By @SimonCocking

We caught up with John Dennehy @JohnDennehy, serial entrepreneur and founder of Zartis @Zartis , a new take on recruitment for the tech sector.

Your background?

I’ve been a founder or co-founder in Internet companies for almost 20 years. I set up a Web development company in 1999. Sold it. Made millions and lost them again a year later when the dotcom bubble burst. I then co-founded a company called fonepool which was sold to Jersey Telecom. And co-founded Upstart Games, a mobile games company in 2002 with my good friends Barry O’Neill and Hiroshi Okamoto. We sold the company to a Chinese media group which was, as they say in China, interesting. I’ve been running since 2009 and I’m 100% focused on that.

What does Zartis do?

We provide “full stack recruitment” for the tech sector. We work with clients in three ways. Firstly, we provide a curated marketplace for tech talent and employers. We showcase pre-screened candidates to clients we work with for one week. The employers can review candidate profiles, including CVs, salary expectations and so on. Companies then reach out to candidates and request interviews. It’s the most transparent way for recruitment to work and we’re effectively removing the recruiter from much of the process.

We also work with clients on retained search and contingency basis. If a company needs a specific skill we’ll find them and introduce them to the company. We have an office in Madrid with three people working full time on sourcing software developers for Irish clients.

Finally, we provide what’s called recruitment process outsourcing where we will work with a client to fill all of their roles for them. We do this with Ryanair on their Labs project. We’ve placed close to 50 people in there in less than a year right up to CTO.

How are you different?

We develop our own software which is unusual in the recruitment sector. We act ethically which isn’t something most people think of when they think of recruitment. And we constantly innovate. For example, we were the first company in the world to use Twitter Lead Cards for recruitment.

When was the company launched?


How much are you based in Cork, in relation to the other offices?

Most of us are in Cork. We have three people in Madrid, one in Berlin and we’re opening in Vancouver in April.

2014 seemed like a good year, biggest successes? Anything you would do differently?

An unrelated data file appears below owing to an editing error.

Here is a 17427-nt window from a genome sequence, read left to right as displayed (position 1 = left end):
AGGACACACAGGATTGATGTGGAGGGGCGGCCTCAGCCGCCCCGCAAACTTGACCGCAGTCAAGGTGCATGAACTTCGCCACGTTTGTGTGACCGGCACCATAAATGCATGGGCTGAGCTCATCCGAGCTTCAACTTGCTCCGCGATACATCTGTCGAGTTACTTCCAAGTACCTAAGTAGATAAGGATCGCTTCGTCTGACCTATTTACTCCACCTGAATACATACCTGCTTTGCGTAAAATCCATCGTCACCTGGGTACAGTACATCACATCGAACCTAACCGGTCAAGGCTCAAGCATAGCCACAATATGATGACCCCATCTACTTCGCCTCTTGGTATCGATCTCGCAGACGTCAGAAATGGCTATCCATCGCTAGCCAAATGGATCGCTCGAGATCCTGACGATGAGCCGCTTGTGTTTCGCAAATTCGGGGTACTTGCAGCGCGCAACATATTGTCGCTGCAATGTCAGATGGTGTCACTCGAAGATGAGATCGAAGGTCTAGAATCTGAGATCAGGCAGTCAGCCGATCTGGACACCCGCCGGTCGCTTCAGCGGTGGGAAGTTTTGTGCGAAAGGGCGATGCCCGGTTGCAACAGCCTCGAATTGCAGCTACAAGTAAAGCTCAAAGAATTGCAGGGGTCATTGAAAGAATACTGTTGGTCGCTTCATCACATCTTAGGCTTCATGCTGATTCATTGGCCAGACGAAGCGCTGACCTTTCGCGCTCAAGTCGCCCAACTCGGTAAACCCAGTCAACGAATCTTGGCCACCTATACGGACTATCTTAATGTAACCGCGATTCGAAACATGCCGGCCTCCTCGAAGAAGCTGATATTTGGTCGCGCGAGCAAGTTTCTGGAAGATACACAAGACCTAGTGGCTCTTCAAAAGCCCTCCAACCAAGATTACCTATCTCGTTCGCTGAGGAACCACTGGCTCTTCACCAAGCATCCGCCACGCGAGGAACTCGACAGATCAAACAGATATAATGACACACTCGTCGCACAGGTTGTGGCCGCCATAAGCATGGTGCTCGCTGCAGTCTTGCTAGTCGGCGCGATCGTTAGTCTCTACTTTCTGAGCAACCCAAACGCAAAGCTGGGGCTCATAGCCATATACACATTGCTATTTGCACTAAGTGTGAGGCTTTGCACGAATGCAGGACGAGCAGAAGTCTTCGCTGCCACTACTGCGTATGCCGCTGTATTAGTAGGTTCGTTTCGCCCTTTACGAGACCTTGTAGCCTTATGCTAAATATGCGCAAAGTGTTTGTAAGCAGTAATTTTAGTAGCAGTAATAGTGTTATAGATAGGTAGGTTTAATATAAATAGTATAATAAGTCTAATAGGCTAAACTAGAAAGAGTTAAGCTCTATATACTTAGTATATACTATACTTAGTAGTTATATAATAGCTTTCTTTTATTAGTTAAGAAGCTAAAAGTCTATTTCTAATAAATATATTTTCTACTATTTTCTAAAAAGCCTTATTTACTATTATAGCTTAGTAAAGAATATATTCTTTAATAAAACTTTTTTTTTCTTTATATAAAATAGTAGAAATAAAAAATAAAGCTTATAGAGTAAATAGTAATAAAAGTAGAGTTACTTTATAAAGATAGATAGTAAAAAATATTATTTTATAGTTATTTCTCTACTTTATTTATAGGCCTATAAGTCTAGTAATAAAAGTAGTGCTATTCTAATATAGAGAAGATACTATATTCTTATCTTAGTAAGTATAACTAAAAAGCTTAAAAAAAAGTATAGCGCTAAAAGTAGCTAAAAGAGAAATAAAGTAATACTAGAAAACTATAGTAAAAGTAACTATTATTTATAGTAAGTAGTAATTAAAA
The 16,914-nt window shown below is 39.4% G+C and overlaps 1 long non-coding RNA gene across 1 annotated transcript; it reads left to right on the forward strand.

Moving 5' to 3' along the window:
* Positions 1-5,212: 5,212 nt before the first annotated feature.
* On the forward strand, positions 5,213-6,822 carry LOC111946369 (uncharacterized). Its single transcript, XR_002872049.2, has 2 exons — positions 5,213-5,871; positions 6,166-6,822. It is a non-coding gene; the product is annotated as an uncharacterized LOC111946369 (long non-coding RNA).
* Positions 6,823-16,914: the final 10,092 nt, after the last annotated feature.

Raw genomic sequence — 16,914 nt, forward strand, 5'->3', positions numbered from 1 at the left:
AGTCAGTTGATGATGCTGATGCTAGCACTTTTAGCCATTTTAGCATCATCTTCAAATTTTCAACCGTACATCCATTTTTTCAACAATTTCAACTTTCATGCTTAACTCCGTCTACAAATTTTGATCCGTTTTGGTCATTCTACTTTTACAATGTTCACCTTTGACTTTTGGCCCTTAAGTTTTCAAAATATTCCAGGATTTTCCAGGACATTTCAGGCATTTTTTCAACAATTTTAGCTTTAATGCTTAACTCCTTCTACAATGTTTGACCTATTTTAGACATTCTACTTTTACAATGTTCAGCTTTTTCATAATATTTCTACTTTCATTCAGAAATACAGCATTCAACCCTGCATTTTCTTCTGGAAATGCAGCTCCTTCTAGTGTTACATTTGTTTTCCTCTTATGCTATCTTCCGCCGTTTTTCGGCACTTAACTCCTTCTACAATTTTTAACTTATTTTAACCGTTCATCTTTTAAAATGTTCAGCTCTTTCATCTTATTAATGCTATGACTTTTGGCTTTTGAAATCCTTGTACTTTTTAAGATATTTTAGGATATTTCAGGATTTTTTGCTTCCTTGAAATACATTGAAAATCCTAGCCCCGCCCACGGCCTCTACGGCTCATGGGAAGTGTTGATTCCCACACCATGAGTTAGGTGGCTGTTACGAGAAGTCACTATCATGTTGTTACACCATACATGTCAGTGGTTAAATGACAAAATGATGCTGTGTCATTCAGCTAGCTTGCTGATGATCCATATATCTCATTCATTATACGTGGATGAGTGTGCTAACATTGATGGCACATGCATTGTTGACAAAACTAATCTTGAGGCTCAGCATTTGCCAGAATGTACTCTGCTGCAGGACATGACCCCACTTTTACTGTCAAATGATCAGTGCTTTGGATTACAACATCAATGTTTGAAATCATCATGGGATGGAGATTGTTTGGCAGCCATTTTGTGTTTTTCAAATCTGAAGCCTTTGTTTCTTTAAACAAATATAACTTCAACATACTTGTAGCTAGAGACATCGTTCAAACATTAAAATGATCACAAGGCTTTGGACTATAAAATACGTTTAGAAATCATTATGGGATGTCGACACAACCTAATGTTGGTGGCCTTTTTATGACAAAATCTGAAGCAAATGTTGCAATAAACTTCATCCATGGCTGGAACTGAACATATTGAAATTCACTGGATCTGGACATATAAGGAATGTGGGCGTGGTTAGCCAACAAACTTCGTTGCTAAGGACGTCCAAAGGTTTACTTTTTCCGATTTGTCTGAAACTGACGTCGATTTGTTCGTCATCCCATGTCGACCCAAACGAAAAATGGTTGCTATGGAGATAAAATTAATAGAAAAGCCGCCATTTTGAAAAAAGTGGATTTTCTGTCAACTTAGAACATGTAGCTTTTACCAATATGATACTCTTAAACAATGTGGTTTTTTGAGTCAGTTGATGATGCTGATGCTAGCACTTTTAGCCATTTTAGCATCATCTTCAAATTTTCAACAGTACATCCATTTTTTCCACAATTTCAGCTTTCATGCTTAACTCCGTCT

The three big successes of 2014 were launching, the marketplace for tech talent; signing an exclusive recruitment deal with Michael O’Leary to build out the team at Ryanair Labs; and hiring some really great people for our own team.

The only thing I’d do different is be more successful in London, something we haven’t yet managed to do.

Any changes for 2015, and what are you aiming for this year?

Grow our business deeper in Ireland and make our new offices work.

What are you long term plans for your product / company?

Grow it day by day. The recruitment industry is changing dramatically. It’s really exciting to be in the midst of that change. It’s a challenging sector but an enjoyable and potentially very rewarding one.

Meet the band (1)

Why Cork, what’s great about working / living in Cork?

Most of our clients are outside of Cork but there are great local companies, both indigenous and multinational. It’s a short drive to Dublin and a one hour flight to London.

Cork is also cheaper than living in Dublin and there’s a great quality of life. Very few cities offer a vibrant tech scene within one hour of amazing beaches.

What are the challenges of growing a company out of Cork, rather than Dublin / London / Madrid etc?

The challenge in any small city is the availability of talent, finance, and local clients. We’re bootstrapping now so we’re not raising finance. We’ve opened offices in Madrid, Berlin and Vancouver so staff can work from any of those locations. We already work remotely with most clients. Being based in a small city forces us to look outwards and maybe that’s a good thing.

Predictions for the future of recruiting?

There are three very big themes impacting the recruitment of professional workers. Technology is changing the way people get hire and get hired. Most people we see getting hired never even applied for a new job, they’re “passive candidates” contacted by internal or external recruiters. Secondly, international mobility is on the rise. There are approximately 260 million migrant workers in the world. If they were a country they’d be the fourth largest. There are half a billion people within a short flight of Ireland who don’t need a visa to work here.

We’re witnessing a once in a century migration change from the South and East of Europe to the North and West. Finally, there’s going to be an increasing shortage of skilled professionals in IT for the foreseeable future. This shifts the balance of power to the employees and changes the dynamics of recruitment for everybody.

Life / work balance?

We don’t do the crazy startup thing with sleeping bags under desks. There’s a great work life balance in the company which makes everybody more productive and happier in the long run. Almost everybody here does a sport which is really important.

What do you do for fun?

Mind four children.

What are your favourite tech gadgets?

I have a little used underwater metal detector. Does that count?

Pin It on Pinterest

Share This!

Share this post with your friends.